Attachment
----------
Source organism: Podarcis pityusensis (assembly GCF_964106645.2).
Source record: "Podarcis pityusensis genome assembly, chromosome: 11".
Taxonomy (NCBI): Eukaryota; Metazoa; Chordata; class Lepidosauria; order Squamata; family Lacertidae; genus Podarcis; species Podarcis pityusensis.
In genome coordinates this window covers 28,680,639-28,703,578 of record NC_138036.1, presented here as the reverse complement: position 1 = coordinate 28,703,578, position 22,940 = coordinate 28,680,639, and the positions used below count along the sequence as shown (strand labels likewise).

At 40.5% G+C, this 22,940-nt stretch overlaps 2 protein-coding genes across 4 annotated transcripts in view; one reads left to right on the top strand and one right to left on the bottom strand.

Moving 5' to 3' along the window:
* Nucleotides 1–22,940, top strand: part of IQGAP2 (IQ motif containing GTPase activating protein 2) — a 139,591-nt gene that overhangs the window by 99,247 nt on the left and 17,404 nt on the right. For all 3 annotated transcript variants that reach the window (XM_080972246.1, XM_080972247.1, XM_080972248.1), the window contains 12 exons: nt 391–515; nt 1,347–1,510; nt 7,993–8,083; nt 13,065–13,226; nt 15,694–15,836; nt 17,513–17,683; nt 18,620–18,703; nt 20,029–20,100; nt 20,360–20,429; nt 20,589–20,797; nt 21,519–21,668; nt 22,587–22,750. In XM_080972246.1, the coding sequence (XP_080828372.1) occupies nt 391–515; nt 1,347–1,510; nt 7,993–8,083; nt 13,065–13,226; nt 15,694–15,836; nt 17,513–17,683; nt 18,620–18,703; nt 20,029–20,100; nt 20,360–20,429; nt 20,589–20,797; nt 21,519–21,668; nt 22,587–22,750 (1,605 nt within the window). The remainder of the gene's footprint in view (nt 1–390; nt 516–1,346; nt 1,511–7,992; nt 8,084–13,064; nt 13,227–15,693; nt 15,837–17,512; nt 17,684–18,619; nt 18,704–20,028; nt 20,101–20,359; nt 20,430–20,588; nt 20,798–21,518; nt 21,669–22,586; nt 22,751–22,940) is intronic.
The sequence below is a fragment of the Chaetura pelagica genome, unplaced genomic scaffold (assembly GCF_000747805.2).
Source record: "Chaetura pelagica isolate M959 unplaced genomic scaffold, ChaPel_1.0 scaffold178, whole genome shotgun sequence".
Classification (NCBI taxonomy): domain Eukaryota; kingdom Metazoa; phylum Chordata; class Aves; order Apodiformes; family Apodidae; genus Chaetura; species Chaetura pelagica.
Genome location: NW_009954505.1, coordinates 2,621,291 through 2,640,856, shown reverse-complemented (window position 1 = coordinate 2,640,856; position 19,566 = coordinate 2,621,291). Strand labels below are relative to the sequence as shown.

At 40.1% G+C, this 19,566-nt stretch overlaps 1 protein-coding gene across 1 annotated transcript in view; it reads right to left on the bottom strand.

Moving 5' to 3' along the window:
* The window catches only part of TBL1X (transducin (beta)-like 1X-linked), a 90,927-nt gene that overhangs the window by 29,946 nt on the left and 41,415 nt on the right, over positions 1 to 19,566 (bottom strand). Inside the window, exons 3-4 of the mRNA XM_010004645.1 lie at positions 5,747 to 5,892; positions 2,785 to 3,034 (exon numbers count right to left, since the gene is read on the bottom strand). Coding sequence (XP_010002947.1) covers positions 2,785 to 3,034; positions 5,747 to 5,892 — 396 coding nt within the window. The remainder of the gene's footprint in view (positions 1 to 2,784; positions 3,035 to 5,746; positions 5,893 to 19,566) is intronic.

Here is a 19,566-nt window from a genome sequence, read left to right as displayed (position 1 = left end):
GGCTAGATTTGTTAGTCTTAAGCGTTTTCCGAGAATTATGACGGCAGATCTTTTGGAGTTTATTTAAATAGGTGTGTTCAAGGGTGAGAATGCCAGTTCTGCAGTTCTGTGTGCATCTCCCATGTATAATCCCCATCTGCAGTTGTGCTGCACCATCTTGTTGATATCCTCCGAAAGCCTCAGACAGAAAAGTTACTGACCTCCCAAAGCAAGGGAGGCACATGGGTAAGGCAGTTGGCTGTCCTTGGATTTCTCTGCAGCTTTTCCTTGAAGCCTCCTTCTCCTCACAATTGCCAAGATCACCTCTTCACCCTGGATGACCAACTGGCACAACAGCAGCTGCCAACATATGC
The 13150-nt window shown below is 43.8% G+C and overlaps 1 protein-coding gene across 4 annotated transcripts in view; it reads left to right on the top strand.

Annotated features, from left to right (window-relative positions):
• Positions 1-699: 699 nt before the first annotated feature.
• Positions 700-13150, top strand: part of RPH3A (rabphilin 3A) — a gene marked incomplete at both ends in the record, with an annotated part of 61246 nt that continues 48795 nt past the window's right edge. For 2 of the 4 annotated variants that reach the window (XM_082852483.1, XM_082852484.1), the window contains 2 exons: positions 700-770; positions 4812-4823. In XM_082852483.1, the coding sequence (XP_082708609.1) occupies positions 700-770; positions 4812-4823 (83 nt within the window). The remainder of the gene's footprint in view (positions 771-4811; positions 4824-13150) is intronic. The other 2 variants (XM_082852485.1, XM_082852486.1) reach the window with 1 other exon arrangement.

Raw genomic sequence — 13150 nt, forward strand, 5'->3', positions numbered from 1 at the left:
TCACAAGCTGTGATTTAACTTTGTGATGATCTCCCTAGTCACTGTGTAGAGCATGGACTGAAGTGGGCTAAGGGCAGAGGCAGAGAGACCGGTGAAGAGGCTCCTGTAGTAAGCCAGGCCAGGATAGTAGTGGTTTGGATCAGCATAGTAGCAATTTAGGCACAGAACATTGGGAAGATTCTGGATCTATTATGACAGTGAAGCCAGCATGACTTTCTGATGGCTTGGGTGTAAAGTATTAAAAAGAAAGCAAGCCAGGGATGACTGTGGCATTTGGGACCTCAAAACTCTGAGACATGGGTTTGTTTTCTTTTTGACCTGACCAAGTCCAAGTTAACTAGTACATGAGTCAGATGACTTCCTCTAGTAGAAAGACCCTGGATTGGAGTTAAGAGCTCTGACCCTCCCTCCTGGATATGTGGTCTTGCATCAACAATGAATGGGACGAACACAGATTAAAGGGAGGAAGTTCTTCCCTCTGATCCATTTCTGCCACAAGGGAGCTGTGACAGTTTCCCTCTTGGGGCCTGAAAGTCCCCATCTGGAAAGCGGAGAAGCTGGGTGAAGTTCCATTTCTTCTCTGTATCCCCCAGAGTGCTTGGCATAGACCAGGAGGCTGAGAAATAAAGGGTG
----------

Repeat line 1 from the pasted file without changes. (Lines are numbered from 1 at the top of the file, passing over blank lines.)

Source organism: Podarcis pityusensis (assembly GCF_964106645.2).